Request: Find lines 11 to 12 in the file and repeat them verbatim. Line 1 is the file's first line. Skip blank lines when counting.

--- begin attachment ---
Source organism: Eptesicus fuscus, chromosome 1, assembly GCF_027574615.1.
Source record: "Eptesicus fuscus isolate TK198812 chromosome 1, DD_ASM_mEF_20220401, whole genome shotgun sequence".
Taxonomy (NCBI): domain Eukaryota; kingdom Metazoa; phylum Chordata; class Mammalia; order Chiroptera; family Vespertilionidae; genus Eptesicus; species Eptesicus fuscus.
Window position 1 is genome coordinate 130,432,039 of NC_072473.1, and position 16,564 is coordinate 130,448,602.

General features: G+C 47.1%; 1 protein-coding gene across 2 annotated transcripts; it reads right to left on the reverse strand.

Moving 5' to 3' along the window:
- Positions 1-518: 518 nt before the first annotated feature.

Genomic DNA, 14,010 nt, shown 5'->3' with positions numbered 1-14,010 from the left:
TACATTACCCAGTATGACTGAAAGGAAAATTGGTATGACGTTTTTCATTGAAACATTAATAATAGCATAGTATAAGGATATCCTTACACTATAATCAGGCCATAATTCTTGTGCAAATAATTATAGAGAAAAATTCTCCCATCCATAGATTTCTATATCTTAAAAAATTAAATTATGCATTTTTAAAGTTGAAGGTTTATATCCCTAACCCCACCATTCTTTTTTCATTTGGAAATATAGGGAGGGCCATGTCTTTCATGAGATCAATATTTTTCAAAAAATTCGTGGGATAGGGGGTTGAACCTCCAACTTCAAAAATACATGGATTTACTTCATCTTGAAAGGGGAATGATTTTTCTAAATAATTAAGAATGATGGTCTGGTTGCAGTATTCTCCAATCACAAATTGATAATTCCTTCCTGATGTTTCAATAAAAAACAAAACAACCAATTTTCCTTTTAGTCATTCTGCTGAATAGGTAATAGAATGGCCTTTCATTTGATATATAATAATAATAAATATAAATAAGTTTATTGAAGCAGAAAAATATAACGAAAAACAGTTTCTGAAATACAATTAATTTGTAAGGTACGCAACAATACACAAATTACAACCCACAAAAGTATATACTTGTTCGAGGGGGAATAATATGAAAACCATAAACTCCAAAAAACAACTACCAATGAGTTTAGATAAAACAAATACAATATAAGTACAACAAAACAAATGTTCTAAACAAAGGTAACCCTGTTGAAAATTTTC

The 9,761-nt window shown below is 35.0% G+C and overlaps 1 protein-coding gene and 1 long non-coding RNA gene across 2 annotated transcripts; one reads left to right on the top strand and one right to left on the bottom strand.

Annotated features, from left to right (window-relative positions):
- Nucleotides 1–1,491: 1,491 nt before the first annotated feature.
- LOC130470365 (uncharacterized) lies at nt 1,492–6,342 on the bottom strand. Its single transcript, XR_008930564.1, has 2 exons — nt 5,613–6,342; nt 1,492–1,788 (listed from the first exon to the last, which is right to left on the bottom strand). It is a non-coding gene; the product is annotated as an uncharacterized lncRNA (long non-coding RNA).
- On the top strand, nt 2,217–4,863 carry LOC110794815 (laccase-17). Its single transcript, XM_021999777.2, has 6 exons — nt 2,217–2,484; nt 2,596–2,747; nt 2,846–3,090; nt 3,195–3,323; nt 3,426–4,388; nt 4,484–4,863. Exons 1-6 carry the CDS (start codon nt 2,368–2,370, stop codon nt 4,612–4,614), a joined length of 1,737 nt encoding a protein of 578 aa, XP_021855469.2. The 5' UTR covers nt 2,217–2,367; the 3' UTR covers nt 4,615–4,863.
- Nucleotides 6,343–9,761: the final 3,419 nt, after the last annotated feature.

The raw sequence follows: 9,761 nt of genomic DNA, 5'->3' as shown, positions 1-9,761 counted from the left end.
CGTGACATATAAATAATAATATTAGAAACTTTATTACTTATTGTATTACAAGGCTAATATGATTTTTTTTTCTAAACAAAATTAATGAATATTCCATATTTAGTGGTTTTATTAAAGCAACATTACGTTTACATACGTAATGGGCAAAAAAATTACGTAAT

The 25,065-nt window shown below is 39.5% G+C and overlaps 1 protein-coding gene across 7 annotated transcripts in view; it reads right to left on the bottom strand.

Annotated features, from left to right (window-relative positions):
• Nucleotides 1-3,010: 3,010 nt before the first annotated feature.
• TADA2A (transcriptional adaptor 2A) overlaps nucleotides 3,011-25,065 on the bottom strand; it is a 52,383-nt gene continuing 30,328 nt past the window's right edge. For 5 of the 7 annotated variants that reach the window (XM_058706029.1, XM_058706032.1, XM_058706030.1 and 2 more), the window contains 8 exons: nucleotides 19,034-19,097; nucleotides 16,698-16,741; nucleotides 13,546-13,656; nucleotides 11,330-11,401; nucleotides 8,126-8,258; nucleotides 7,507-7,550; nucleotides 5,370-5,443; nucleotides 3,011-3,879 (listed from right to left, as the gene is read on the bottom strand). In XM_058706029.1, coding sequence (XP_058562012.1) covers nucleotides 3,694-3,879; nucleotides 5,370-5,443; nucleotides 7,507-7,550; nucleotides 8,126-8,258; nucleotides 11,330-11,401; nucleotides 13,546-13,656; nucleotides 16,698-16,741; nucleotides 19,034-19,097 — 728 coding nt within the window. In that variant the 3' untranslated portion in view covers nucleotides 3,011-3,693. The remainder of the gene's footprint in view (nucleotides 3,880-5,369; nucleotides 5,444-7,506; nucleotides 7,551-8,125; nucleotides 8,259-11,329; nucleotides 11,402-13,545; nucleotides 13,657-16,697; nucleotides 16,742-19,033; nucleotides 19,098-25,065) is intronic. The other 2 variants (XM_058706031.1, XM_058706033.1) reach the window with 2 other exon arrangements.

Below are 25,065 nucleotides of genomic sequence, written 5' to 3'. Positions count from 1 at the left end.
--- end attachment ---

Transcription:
Annotated features, from left to right (window-relative positions):
- Nucleotides 1–1,491: 1,491 nt before the first annotated feature.